Probe card ring 40 in FIG. 4 fits in a conventional probe card, therreby forming a probe card apparatus 50 as illustrated in FIG. 5. The probe card apparatus includes probe card ring 40 which may be adapted to fit a conventional probed card, for example probe card 12. The various elements of probe card 12 which are illustrated in FIGs. 1 and 2 are also illustrated in FIG. 5 including: a plurality of conductive traces 14 formed on one side of the probe card; a plurality of probe leads 12 attached to an opposing side of the probe card; and interconnects 16 which electrically couple the conductive traces to the probe leads. As indicated previously in FIG. 4, slot 46 is formed in probe card ring 40 to accommodate heating element 48. As stated previously, heating element 48 provides a heat source to heat probe card ring 40. Heat is then transferred to the probe leads to establish a constant and uniform elevated temperature of the probe leads, thereby preventing probe lead movement upon exposure to a die or wafer held at a similar elevated temperature. Features other than those illustrated in FIG. 5 can also be incorporated into a probe card ring in accordance with the present invention. For example, a surface of the probe card ring which is adjacent to a plurality of probe leads, or probe needles, can be angled to better support the probe leads. Another feature could be an addition of a cap (not shown) to the top of the probe card ring which covers slot 46 and resistive heating element 48. Such a cap would help to maintain more heat near the probe card ring, rather than having a portion of the heat escape to the ambient. The cap would also protect the resistive heating element and associated wiring from handling damage.
The present invention thus provides an improved process for wafer probe testing at elevated temperatures. With the present invention, probe leads are held at a constant predetermined temperature, near the temperature of a heated wafer which is to be tested. Having the probe leads at an elevated temperature significantly reduces probe lead shifting, or drift. Probe lead drift is a substantial problem for IC manufacturers, a problem which is often alleviated by allotting a period of time to "preheat" the probe leads. Preheating probe leads is an unnecessary use of valuable time, and can be avoided with the use of the present invention. The present invention also saves time with respect to probe card repair operations. Probe card repair is typically performed on a periodic basis to reposition probe leads to the prescribed locations. After repeated used, probe leads often become misaligned, especially if the probe leads experience cyclic temperature fluctuations. The present invention substantially reduces the amount of temperature fluctuation, and thus increases the "lifetime" of the probe leads by increasing the time the probe leads are in use between repairs. Furthermore, repair operations are more accurate with use of the present invention. During repair, the probe leads can be held at a temperature which is the same as that used during testing. Therefore, the positions of probe leads during use will be nearly identical to the positions which were prescribed during repair.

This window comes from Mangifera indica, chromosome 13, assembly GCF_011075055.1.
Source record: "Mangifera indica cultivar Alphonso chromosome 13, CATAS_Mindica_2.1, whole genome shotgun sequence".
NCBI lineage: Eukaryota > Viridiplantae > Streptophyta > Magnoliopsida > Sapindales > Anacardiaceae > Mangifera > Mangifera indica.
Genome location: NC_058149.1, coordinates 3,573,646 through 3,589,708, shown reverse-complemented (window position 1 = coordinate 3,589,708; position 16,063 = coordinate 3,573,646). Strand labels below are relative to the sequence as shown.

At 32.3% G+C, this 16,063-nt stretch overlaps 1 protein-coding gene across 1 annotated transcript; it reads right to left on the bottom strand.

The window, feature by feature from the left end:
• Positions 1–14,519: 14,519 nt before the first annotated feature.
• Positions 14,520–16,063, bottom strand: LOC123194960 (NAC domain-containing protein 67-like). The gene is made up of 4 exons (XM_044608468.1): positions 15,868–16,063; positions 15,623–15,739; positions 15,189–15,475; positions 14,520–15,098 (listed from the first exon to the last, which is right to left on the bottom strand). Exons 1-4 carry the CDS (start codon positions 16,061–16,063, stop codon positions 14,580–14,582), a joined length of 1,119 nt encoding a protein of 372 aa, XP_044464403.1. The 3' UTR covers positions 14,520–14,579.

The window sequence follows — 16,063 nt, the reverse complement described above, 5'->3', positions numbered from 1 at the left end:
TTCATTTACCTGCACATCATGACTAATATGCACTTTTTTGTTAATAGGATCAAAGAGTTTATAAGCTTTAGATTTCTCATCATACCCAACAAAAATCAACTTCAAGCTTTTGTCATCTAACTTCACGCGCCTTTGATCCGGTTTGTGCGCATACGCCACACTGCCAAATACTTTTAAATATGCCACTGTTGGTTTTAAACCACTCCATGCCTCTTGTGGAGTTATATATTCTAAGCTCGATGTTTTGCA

Thus, it is apparent that there has been provided, in accordance with the present invention, a probe card apparatus and a process for using the same that fully meets the advantages set forth previously. Although the invention has been described and illustrated with reference to specific embodiments, it is not intended that the invention be limited to these illustrative embodiments. Those skilled in the art will recognize that modifications and variations can be made without departing from the spirit of the invention. For example, use of the invention is not limited to use of a silicone resistive heater. Any heat source which is in close proximity to a probe card ring and/or in close proximity to a plurality of probe leads, such that the plurality of probe leads are held at a constant elevated temperature, may be used in accordance with the present invention. For example, a heating coil can be positioned on a probe card ring and can perform the same function as the resistive material described previously. Nor is the invention limited to using the shapes of the probe card, the probe card rings, or the cavities illustrated or described. Furthermore, the number of probe leads used in accordance with the present invention is not restricted to the number of probe leads illustrated. In addition, if a slotted probe card ring is used, it is not necessary that the length, width, shape, or direction be restricted to those described or illustrated. Therefore, it is intended that this invention encompass all such variations and modifications as fall within the scope of the appended claims.
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|U.S. Classification||324/750.03, 439/482, 324/754.03, 324/762.03, 324/756.03|
|International Classification||G01R1/073, G01R31/28|
|Cooperative Classification||G01R31/2863, G01R1/07342, G01R31/2877, G01R31/2886|
|European Classification||G01R31/28G5, G01R31/28G2D1B, G01R31/28G2B2, G01R1/073B4|
|Nov 20, 1990||AS||Assignment|
Owner name: MOTOROLA, INC., A DE CORP., ILLINOIS
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|Jan 18, 2000||REMI||Maintenance fee reminder mailed|
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|Mar 20, 2000||SULP||Surcharge for late payment|
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|May 7, 2004||AS||Assignment|